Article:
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Aim To explore the views in non-Western cultures about ending the lives of damaged newborns. Method 254 university students from India and 150 from Kuwait rated the acceptability of ending the lives of newborns with genetic defects in 54 vignettes consisting of all combinations of four factors: gestational age (term or 7 months); severity of geneti...
Chapter
We examined how people combine the components of a medical message-the likelihood of an adverse event or disease, the time horizon associated with this likelihood, and the patient's personal time frame-in estimating their health risk. When the response scale provided to participants was a verbal one (expressed in terms of "chances"), each of these...
Article
Background Bad health news is difficult to communicate, especially when parents must give bad news to their children. Methods We had 170 lay persons, 33 nurses and six physicians in Toulouse, France, judge the appropriateness of the parents' behaviour in 64 scenarios of parents dealing with this problem. The scenarios were composed according to a f...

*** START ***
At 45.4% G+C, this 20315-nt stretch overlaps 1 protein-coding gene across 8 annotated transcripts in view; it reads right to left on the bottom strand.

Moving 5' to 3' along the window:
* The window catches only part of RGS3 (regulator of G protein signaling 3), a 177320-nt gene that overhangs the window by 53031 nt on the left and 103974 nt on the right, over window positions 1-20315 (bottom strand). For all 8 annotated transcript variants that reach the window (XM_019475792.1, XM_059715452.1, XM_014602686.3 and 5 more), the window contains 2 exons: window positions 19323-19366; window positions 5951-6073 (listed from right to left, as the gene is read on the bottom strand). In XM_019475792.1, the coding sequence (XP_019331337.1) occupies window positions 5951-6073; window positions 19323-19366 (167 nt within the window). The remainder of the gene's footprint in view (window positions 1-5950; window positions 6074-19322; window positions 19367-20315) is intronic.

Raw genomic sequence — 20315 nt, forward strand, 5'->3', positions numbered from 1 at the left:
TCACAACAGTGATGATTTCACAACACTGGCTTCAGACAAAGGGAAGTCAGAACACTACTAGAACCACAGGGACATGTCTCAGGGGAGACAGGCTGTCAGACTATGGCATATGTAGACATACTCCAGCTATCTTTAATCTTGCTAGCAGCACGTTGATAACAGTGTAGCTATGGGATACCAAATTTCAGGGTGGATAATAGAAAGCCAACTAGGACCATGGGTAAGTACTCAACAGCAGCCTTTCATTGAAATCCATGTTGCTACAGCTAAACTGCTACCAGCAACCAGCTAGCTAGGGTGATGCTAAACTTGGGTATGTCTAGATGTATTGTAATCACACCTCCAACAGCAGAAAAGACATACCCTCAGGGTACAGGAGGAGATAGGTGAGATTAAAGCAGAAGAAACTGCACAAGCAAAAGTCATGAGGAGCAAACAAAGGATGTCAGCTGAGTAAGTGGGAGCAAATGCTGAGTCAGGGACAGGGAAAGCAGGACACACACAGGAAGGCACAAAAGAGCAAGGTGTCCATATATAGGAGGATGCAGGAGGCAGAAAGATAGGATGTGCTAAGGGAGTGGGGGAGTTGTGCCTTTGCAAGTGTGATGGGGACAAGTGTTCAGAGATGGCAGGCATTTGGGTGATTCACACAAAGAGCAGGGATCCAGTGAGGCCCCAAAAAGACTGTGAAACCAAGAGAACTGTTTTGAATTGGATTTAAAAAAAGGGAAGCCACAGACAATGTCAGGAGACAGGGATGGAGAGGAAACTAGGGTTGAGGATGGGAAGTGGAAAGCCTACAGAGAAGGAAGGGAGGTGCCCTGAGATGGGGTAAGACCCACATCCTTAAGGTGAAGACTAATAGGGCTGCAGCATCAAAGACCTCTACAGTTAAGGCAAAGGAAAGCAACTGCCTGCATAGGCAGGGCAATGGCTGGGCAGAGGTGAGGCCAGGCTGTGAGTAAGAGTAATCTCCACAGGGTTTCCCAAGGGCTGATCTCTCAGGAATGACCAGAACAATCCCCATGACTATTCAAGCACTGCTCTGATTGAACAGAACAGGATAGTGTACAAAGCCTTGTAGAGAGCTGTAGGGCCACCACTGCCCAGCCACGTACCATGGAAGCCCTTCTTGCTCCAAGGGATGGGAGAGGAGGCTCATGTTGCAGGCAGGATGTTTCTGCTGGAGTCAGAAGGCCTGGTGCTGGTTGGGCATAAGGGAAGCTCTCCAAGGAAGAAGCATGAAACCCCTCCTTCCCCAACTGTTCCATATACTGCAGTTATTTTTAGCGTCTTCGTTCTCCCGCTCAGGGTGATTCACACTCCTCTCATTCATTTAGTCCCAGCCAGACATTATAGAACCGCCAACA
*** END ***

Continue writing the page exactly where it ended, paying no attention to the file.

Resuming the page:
Article
Full-text available
The aim of this study was to determine the accuracy of people's ideas in Benin about the common affliction of sickle cell disease (SCD). A questionnaire asking for the degree of agreement with 111 statements about SCD was given in 2011 to 6 physicians (the gold standard) and 178 lay people living in Cotonou, Benin. A misconception was defined as a...
Article